Regarding other things to get it ready to go...fresh fluid changes beforehand for sure. Give your brakes a thorough check-up, and if you're almost due for a tune-up, you might as well get that out of the way before the trip as well. I'm not sure how or where the spare tire is secured on a WK, but make sure it's in good shape and will be able to be accessed/removed (for example, the underbody ones really like to rust into place) if needed. Make sure you've got some emergency roadside gear packed: jumper cables, handful of commonly-needed tools, lights/flares, rain coat, first aid, etc.

P.S. "Highway tire" and "all season" are not mutually exclusive as Charley3 seemed to imply earlier. All of the tires I've discussed are "all season" tires while ALSO being either "highway" or "touring."

P.P.S. *BLUSH* I read through this thread a few times and only this last time caught the part where Charley3 referred to me. I'm flattered. Had I gotten to you first, I'd have referred you to him. He and I don't always feel the same ways about things, but we're both "tire guys" who are pretty active around here, and I respect the hell out of him and his opinions. Like anyone, my advice comes with my own biases, so I welcome feedback/disagreement/counterpoint/devil's advocacy/etc. You may want to ask the WK guys in that forum if there's anything WK-specific to be aware of for a long trip.



IMPORTANT! DISCLAIMER! I just saw your profile say that you're using GY Fortenza (you mean Fortera?) TripleTreds. I'm only familiar with the GY Assurance TripleTred All-Season. The Fortera model was the truck/SUV version and has been discontinued; it did get similar reviews to the Assurance, though; for this reason I will leave any comments/comparisons I've made to the TripleTreds in place above.

Fortera TripleTred vs Assurance TripleTred


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Unread 07-07-2013, 02:11 PM   #17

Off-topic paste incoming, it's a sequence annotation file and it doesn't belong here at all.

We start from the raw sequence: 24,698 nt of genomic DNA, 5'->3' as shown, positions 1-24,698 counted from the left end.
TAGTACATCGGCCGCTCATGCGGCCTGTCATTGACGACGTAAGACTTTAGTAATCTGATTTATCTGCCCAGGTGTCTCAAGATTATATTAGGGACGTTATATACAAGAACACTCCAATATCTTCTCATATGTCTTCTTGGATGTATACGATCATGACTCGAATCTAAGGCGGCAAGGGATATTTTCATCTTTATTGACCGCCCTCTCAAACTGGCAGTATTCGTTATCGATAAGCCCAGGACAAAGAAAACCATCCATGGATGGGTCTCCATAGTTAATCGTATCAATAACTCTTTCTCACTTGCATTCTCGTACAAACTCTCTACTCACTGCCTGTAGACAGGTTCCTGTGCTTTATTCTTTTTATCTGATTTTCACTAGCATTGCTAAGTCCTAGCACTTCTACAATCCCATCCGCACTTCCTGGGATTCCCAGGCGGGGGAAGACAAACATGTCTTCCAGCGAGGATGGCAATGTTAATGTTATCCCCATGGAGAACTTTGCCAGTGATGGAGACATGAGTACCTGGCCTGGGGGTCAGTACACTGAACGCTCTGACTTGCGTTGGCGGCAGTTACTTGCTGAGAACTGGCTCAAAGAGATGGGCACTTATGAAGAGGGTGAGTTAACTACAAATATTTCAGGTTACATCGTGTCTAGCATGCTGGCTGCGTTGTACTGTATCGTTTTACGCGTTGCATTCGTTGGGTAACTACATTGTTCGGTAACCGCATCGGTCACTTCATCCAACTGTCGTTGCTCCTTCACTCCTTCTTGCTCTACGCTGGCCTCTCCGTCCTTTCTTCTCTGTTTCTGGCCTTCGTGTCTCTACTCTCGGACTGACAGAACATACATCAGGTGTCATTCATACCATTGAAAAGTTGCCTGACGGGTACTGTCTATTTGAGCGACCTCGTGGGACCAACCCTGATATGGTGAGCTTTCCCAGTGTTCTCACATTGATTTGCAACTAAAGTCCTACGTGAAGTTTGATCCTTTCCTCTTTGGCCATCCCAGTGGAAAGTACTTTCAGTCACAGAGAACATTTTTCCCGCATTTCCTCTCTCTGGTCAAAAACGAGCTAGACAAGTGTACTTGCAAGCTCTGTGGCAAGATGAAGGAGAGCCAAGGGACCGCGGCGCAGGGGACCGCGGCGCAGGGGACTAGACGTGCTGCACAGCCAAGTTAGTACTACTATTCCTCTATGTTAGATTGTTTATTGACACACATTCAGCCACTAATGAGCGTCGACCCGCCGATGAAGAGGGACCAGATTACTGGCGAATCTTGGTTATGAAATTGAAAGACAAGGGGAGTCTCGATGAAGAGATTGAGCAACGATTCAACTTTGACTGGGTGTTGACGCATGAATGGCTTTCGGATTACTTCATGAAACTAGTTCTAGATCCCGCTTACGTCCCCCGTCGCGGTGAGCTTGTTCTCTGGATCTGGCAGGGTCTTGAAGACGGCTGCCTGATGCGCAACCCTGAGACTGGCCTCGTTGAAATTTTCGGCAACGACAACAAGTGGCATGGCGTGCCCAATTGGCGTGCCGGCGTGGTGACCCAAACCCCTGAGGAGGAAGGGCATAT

bondosgto
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Quote:
Originally Posted by Charley3 View Post
Thornbirds are a terrible tire (for anything on or off road). Yuck. I think the guy who recommended them was joking. I can't imagine anyone seriously recommending that tire.
Yup. Honestly a simple search could have helped him out.
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Unread 07-07-2013, 02:39 PM   #18
Kally
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Charley, you've gone above and beyond. I'm going to sit down and go through all the information you've provided. And I agree, the guys in this forum are not to much for "Highway"
tire talk. You guys are much more advanced. As soon as I can go through all this I'll be back. Thanks again!
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Unread 07-07-2013, 05:26 PM   #19
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I had the ltx and liked them.
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Unread 07-07-2013, 06:40 PM   #20
Charley3
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P.S. - no matter what tires you have, better riding shocks always helps ride quality.

IMO the Monroe Sensitrac shocks ride the best for stock height vehicles, and up to 2" lift.

I have Sensitrac on my Cherokee XJ and they ride very good.

In addition to improving ride comfort, they also improve cornering and handling. They are well worth the money, and they aren't even that expensive, IMO.

They're a great value-bargain among performance shocks, and they're both a performance and a comfort shock. I think they are the best and the price is good for what they are.
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Unread 07-08-2013, 10:11 AM   #21
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We took our JK cross country, route 66 from Illinois to California and back on a set of Goodyear wrangler silentarmors. They performed flawlessly on the various asphalt conditions with little road noise. Wet weather traction didn't phase them at all.We even took it through Moss Wash in Arizona and Joshua tree, California which has plenty of sharp jagged rocks without incident.